Sunday, March 12th, we'll 'spring forward' an hour on our clocks. Soon, Congress is going to vote to put to rest the yo-yoing of clocks twice a year. If and when it does become law, we will be staying this way "forever." But is this a good or a bad thing?
On the friend side, I for one will be grateful not to have to set the clock on the microwave, the coffee pot, the stove, and the big wind-up grandfather clock in the library. Windows PCs that are connected the internet and have automatic updates turned on will get a patch from MicroSloth before November so things stay as they should. Also it will mitigate one of my pet peeves. Many businesses show their hours on their website and voice announcement as “8 AM to 5 PM Eastern Standard Time.” When I ask what their hours are during the summer (EDT) they look at me like I have lobsters coming out of my head.
On the foe side, systems integrators, transportation officials, power distribution and generation services and others have a lot of work to do in the next seven months to prevent a “faux.”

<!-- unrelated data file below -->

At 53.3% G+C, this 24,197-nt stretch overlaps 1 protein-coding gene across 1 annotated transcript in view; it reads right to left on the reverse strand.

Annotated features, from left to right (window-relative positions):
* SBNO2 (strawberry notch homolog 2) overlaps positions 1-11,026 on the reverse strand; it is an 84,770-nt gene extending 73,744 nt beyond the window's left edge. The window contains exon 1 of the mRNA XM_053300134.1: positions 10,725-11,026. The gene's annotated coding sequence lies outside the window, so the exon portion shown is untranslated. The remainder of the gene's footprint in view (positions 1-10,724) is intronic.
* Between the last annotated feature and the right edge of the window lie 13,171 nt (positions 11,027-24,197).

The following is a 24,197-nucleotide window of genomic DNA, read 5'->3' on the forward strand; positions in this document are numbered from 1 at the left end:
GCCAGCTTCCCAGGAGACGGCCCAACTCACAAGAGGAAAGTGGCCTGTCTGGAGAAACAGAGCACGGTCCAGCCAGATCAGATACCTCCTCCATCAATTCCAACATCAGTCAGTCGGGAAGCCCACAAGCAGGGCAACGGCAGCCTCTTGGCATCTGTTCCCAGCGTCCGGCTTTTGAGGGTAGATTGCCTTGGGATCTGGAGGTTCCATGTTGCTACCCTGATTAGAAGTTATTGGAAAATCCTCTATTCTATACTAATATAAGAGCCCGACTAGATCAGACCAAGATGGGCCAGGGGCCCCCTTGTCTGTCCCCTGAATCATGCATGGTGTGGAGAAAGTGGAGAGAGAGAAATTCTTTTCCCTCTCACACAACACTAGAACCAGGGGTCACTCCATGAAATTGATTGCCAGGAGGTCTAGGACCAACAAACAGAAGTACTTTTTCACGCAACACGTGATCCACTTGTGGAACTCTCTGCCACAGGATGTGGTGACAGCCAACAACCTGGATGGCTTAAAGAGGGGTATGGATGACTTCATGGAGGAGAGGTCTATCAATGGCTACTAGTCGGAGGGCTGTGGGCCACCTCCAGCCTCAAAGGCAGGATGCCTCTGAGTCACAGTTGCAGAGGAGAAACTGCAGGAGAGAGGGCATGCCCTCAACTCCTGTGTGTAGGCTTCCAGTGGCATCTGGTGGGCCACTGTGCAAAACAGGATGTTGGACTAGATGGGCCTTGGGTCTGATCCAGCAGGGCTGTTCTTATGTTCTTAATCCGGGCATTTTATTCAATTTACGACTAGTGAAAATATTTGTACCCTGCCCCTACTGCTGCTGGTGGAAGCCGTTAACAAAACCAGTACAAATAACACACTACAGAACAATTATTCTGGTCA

Many systems will be impacted and are not internet-facing. SCADA systems that run buildings, tunnels, pharmaceutical operations, manufacturing, logistics and more all will be impacted.
For many years, these isolated systems have had code in them to adjust between EST and EDT (speaking for the east coast – your zones may vary). This code is in traffic light controllers, power-factor-correcting capacitor banks hanging on utility poles, PLCs, network switches, telephone call centers, elevator banks, and more.
Basically, any system that operates based on time of day is impacted. This is operation or alarm logging or historical logging. Here is a picture of a Tridium historian reliving one hour when going from EDT to EST.
If you're worried about how your systems might be affected by Daylight Savings, be sure to reach out to us at EES. We're here to help!